All nine of the Texas cases came from the suburban area of Houston. Included in the nine families were the “Katy 5,” the five families from the Katy, Texas, school district.
In late 1984, Katy school officials began the procedure to file charges against the families in Katy. Negotiations by HSLDA attorneys proved fruitless with the Katy school officials, who took the position that all homeschooling is illegal under Texas law, even if done by a certified teacher. The Katy officials confirmed this extreme position when they filed charges against the fifth Katy family, Jack and Dorothy Clayton. Mrs. Clayton holds a valid Texas teaching certificate.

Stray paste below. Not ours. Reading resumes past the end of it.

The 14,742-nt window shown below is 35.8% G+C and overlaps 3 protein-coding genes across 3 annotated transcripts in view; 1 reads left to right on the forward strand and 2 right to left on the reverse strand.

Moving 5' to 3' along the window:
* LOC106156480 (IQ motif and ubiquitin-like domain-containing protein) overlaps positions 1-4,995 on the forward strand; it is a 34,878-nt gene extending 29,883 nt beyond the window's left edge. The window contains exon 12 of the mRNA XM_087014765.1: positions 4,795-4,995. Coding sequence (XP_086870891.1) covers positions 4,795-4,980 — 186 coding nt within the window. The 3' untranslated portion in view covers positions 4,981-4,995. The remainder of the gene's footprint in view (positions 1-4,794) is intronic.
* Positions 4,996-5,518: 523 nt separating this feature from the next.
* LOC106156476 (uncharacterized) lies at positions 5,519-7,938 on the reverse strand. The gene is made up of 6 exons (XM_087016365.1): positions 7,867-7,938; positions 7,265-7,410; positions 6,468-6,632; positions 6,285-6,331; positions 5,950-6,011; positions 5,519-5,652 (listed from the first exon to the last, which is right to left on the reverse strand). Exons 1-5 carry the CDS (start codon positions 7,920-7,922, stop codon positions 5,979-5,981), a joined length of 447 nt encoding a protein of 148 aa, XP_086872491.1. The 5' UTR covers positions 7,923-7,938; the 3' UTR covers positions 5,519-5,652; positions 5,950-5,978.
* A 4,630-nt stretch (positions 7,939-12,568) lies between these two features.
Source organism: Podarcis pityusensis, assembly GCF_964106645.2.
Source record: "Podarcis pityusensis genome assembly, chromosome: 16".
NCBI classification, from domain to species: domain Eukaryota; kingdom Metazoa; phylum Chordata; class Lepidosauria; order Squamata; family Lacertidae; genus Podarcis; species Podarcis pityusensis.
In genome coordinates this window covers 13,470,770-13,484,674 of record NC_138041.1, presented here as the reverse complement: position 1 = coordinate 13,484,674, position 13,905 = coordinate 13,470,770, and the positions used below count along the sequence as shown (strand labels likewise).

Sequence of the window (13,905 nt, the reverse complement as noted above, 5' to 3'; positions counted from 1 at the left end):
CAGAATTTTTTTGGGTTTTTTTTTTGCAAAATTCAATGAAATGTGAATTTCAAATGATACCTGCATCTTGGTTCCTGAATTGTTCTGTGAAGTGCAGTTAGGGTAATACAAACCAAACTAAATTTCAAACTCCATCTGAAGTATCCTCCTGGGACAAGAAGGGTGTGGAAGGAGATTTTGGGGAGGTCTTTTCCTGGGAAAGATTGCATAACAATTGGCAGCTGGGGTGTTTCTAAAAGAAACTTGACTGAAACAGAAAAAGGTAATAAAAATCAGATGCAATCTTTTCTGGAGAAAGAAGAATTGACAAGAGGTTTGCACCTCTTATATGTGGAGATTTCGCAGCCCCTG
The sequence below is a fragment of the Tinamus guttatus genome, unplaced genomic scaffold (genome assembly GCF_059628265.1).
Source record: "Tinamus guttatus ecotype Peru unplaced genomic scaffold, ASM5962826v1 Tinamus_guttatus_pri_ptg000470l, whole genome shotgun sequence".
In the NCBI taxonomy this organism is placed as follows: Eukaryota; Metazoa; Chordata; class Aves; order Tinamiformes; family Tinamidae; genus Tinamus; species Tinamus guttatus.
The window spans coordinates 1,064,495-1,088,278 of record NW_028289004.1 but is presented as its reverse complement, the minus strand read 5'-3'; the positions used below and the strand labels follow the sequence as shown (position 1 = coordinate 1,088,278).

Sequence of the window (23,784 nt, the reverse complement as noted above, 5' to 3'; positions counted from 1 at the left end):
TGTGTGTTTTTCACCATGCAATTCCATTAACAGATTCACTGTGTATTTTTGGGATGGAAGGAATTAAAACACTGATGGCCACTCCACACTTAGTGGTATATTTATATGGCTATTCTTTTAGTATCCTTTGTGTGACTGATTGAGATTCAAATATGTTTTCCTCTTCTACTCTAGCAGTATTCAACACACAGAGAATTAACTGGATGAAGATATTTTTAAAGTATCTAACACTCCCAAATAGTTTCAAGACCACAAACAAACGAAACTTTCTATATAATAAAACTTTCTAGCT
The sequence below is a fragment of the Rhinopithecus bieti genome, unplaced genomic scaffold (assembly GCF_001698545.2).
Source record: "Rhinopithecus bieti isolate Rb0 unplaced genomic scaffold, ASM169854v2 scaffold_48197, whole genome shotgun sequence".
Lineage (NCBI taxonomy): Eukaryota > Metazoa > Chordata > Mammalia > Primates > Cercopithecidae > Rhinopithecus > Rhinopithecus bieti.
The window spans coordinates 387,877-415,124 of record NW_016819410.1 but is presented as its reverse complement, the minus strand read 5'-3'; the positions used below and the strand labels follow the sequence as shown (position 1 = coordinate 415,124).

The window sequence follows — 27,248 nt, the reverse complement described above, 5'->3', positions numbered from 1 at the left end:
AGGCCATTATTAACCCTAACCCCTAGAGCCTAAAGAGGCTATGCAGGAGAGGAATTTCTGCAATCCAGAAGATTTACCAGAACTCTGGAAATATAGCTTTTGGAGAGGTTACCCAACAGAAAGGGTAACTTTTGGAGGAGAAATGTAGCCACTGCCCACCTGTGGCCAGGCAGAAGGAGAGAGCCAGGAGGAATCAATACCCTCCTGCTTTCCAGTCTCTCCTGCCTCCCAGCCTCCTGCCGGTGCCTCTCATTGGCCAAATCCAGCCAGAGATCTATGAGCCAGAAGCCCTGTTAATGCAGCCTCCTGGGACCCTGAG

Four of the five Katy families lost in court in February, with one trial postponed due to the class-action suit. The fifth family prevailed in trial in May, and the other cases were put on hold due to the homeschool class-action suit in Ft. Worth.
The other four cases in the Houston area were either won outright, or postponed due to the class-action suit. The most dramatic victory came in the case of Mark and Irma Davis, of Alief, Texas. Mrs. Davis has a valid Texas teaching certificate. In spite of this fact, school authorities insisted on bringing the parents to trial. They were acquitted.
HSLDA is participating financially and legally in the homeschool class-action suit in Ft. Worth. Shelby Sharpe is the attorney handling the case. The suit asks a state court to declare homeschooling legal under current Texas law, or, in the alternative, to declare the law void for vagueness, because the law does not state whether a homeschool is a legal private school or not. The class action suit goes to trial August 12.